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   ARTICLE   |   From Scotsman Guide Commercial Edition   |   April 2004

A Guide to Financing Owner-Occupied Commercial Properties

It is no small feat to keep track of the various classes of financing available to real estate buyers: prime, sub-prime, high LTV, construction, etc. However, failing to do so can result in lost income if you are unable to place clients seeking financing with the product that best suits their needs.

While owner-occupied properties may not be your "bread and butter”, every broker is bound to come across such opportunities from time to time. Having contacts in this market can allow you to win and retain customers who, based on your demonstrated broad knowledge of the real estate industry, will come back to you for their next real estate financing need.

In order to effectively place owner-occupied properties, every commercial mortgage broker should become familiar with SBA loans.  SBA 7(a) loans are extended by a bank or licensed non-bank lender to a small business owner. The government agency known as the Small Business Administration (SBA) guarantees a portion of the loan being made to entice the lender to extend credit to small businesses. Loan guarantees can range from 85% for loans under $150,000 to 50% for loans of $2,000,000. Under the SBA 504 program, loans can be as large as $5,000,000.

As you can imagine, any government program is going to have lots of rules. There are rules about who is eligible for financing; rules about what can be financed; rules about what interest rate can be charged—more rules than I could ever convey in this brief article. But there is no need to know every detail of the SBA program; instead, simply ask the following four questions:

  • Will the property be at least 51% owner-occupied?
  • Does the business show sufficient profits on its tax returns or projections to cover the mortgage payments? 
  • Does the buyer have good credit with no bankruptcies, arrests or judgments? 
  • Does the buyer have 10% in cash to use as a down payment? 

If the answer to all four questions is "yes”, you have a potential SBA borrower.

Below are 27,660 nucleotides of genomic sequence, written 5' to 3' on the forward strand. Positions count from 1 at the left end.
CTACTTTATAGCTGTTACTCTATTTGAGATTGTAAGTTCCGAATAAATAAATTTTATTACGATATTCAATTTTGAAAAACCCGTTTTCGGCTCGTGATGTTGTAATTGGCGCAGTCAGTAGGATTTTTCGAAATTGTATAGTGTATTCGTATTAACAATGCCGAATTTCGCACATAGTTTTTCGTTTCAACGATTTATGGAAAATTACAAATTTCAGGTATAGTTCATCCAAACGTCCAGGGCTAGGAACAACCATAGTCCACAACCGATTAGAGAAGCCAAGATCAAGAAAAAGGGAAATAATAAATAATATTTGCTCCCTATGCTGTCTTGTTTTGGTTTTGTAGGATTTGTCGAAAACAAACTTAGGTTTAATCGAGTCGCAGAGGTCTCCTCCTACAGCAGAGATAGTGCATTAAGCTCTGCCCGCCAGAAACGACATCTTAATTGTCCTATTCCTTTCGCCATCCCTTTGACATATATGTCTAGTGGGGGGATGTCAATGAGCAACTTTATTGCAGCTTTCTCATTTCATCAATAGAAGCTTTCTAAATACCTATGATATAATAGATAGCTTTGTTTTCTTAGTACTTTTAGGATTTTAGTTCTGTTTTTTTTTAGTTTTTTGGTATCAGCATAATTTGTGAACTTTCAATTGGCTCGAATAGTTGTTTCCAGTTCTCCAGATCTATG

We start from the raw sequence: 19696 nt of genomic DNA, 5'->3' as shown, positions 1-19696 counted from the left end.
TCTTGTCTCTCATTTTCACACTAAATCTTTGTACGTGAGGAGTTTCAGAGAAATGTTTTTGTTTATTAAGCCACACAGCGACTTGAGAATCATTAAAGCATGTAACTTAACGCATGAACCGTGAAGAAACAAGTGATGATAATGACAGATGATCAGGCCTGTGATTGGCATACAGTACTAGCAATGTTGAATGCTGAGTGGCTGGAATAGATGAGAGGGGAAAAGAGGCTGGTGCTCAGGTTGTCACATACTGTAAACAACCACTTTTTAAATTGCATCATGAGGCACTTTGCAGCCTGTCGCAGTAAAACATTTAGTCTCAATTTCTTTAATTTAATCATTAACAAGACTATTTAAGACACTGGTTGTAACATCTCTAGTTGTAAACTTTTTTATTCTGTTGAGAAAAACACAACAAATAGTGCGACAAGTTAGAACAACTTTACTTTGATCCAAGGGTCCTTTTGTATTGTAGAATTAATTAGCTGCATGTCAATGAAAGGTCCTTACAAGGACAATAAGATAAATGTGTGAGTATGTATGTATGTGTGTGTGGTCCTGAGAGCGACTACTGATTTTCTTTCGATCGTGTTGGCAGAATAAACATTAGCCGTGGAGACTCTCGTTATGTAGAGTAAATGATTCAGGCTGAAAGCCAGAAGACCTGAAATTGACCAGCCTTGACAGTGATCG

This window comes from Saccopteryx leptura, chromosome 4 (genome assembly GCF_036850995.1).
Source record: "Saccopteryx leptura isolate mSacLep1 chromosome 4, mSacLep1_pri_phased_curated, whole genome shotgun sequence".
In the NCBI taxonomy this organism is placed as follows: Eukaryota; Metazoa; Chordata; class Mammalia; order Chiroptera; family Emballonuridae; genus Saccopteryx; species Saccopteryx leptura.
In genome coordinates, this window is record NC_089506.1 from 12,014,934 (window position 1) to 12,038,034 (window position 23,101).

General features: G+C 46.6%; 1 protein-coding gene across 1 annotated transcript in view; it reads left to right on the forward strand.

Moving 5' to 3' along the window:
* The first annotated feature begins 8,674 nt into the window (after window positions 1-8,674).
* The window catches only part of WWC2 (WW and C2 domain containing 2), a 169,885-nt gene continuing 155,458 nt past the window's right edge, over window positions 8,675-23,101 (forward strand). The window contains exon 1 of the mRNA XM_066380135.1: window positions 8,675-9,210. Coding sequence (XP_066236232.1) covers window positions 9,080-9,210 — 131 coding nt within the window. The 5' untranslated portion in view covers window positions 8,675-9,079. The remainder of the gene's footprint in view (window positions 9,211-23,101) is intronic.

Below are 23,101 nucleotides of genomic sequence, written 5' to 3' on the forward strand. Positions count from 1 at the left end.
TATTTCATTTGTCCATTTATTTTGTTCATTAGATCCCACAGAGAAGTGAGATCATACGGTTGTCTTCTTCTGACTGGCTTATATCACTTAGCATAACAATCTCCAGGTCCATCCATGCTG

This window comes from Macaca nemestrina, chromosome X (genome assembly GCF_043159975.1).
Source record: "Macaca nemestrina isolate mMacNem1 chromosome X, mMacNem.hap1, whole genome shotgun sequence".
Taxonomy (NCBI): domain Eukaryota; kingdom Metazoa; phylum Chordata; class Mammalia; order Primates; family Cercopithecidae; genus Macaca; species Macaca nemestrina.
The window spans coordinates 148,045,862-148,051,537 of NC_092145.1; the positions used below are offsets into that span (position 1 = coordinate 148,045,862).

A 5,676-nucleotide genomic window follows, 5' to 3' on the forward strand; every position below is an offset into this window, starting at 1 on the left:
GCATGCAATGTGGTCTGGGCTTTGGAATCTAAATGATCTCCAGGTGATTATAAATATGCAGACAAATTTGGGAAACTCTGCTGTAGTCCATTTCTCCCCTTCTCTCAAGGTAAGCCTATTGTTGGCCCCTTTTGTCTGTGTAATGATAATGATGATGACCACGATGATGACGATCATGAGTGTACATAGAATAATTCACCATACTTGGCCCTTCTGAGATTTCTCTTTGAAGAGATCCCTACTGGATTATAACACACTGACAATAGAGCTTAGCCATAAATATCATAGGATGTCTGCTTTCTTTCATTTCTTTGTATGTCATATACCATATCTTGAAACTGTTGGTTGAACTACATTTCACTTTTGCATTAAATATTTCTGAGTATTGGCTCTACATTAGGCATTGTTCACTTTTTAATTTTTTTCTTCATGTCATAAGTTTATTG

Finding sources of SBA financing is easy. Finding reliable sources of SBA financing takes a little more work. If you have ever heard a "horror story" about a SBA loan gone awry, chances are that loan was made by a SBA lender not well-versed in the program. Choosing an experienced SBA lender is key to your success in this market.

The Small Business Administration website,, has information on how to contact every SBA office. Staff at each office will be happy to send you a list of SBA lenders who are most active in their market. Look for lenders who fund the most loans and are part of the Preferred Lender Program (PLP). PLP Lenders are those that have been given authority by the government to make credit decisions on their behalf. These lenders are likely to be most familiar with the program and to provide your client the quickest and smoothest loan closing possible.

Some SBA lenders also have extensive websites where you or your client can enter basic information about a financing need on-line for quick feedback. Simply entering "SBA Loans" in most search engines will provide you a list of lenders with websites dedicated to SBA financing.

Once you have identified a SBA lender, open the lines of communication by calling or e-mailing him/her with leads you discover. If you find a lender unresponsive, choose another. After a few referrals, you are likely to come across some viable SBA loans, leading you to new clients and new sources of income.



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